FCC propose to boost minimum broadband speeds to 100Mbps

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The Federal Communications Commission (FCC) is proposing to boost the minimum broadband speeds in the United States to 100Mbps down and 20Mbps up. The current standard is 25Mbps down and 3Mbps up.

FCC Chairwoman Jessica Rosenworcel said the proposed change is necessary to ensure that all Americans have access to affordable, high-speed internet. “In today’s world, everyone needs access to affordable, high-speed internet, no exceptions,” she said in a statement. “It’s time to connect everyone, everywhere. Anything short of 100 percent is just not good enough.”

The proposed change would also bring the US in line with other developed countries, many of which have already set higher broadband standards. For example, the European Union has set a minimum broadband speed of 100Mbps down and 50Mbps up.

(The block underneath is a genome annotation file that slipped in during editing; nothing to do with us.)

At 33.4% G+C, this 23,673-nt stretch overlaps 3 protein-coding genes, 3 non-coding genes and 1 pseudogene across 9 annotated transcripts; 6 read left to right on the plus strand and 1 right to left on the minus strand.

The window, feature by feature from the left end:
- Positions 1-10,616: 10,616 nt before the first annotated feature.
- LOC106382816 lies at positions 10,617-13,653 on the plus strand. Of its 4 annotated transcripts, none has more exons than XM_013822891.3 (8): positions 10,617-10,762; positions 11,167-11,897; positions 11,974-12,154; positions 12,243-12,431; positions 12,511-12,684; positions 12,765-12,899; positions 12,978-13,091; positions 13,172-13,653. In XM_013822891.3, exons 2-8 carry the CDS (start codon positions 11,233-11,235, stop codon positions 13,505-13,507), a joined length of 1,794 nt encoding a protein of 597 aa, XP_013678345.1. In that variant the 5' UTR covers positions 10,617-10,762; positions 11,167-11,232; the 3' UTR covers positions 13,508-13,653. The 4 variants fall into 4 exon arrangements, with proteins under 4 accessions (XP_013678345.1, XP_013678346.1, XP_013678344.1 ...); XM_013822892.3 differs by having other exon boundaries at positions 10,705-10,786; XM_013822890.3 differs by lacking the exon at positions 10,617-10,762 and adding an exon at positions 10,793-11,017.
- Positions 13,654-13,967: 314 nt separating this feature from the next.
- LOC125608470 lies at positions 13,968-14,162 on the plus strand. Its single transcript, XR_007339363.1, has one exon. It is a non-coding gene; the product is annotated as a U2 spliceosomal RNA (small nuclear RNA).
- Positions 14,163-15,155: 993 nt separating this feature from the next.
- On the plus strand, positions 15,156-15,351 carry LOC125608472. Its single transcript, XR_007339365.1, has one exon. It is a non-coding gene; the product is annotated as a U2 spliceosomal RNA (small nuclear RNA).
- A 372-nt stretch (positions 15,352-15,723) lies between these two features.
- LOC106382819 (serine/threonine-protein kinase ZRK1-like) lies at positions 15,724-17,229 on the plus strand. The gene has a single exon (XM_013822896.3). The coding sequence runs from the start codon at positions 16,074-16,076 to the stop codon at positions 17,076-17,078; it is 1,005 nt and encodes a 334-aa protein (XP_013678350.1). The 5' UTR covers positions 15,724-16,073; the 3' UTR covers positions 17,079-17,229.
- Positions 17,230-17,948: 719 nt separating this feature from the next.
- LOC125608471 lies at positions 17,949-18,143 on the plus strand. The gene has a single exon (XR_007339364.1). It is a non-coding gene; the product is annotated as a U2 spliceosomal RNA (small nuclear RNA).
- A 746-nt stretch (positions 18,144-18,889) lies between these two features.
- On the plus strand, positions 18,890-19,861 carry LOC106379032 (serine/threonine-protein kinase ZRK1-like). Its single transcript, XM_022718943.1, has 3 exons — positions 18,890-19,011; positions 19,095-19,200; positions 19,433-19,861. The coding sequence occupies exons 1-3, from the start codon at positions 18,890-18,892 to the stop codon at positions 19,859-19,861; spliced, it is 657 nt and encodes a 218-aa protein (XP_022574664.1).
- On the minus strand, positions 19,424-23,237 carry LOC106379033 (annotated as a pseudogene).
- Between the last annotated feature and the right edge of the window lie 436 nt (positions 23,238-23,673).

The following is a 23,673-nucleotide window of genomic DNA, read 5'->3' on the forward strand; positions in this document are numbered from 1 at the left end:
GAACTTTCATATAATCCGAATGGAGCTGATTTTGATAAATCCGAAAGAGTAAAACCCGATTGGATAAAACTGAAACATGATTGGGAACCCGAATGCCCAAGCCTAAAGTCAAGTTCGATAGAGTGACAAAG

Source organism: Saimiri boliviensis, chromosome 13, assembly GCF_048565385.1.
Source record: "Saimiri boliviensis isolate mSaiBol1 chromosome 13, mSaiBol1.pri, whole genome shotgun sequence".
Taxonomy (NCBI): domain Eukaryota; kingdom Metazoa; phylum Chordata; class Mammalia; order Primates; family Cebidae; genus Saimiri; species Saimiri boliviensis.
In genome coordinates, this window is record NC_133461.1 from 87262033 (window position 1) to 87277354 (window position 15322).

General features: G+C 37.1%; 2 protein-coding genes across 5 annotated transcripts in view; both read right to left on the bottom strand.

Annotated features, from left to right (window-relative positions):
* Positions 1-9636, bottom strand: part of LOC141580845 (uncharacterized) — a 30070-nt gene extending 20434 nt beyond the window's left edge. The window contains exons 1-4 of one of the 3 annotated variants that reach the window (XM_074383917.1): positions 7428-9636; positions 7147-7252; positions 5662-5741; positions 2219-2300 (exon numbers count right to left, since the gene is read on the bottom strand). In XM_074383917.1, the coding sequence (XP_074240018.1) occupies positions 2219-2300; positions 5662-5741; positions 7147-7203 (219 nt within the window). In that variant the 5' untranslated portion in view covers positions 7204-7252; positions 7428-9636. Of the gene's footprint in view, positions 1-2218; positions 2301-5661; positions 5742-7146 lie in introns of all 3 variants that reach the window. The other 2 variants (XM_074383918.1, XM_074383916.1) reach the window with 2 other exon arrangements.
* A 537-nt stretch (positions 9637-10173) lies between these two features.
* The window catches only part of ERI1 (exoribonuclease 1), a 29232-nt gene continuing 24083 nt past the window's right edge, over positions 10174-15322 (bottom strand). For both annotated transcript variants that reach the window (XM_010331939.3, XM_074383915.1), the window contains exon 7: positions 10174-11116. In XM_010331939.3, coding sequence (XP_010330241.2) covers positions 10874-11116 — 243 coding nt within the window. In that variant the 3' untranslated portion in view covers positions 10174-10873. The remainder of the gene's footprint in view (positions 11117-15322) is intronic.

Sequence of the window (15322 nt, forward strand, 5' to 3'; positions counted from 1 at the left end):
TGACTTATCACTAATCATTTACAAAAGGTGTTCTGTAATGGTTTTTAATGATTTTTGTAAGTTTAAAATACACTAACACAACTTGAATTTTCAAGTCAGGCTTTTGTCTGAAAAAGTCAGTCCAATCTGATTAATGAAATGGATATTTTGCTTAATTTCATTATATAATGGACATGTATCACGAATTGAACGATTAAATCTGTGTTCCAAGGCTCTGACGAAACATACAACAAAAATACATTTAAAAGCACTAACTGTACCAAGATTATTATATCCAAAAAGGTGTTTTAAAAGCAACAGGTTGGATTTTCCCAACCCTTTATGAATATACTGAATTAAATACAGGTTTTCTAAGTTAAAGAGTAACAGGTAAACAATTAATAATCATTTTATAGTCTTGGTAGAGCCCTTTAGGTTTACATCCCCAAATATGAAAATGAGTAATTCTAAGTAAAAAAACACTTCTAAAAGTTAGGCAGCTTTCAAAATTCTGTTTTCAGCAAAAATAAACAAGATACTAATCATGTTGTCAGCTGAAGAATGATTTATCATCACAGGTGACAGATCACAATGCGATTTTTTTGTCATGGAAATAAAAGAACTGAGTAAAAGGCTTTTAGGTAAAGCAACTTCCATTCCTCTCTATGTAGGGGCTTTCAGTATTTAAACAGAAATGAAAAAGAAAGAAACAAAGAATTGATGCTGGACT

The FCC’s proposal is still in the early stages and is subject to public comment. If adopted, it would take effect in 2024.

In addition to boosting the minimum broadband speeds, the FCC is also proposing to set a long-term goal of 1Gbps down and 500Mbps up. This would be a significant increase from the current standard and would require significant investment from internet service providers (ISPs).

Rosenworcel added that the benefits of faster broadband speeds are clear. “Faster broadband speeds are essential for everything from working from home to learning remotely to streaming high-quality video,” she said. “They are also essential for economic growth and innovation.”

The sources for this piece include an article in TheRegister.

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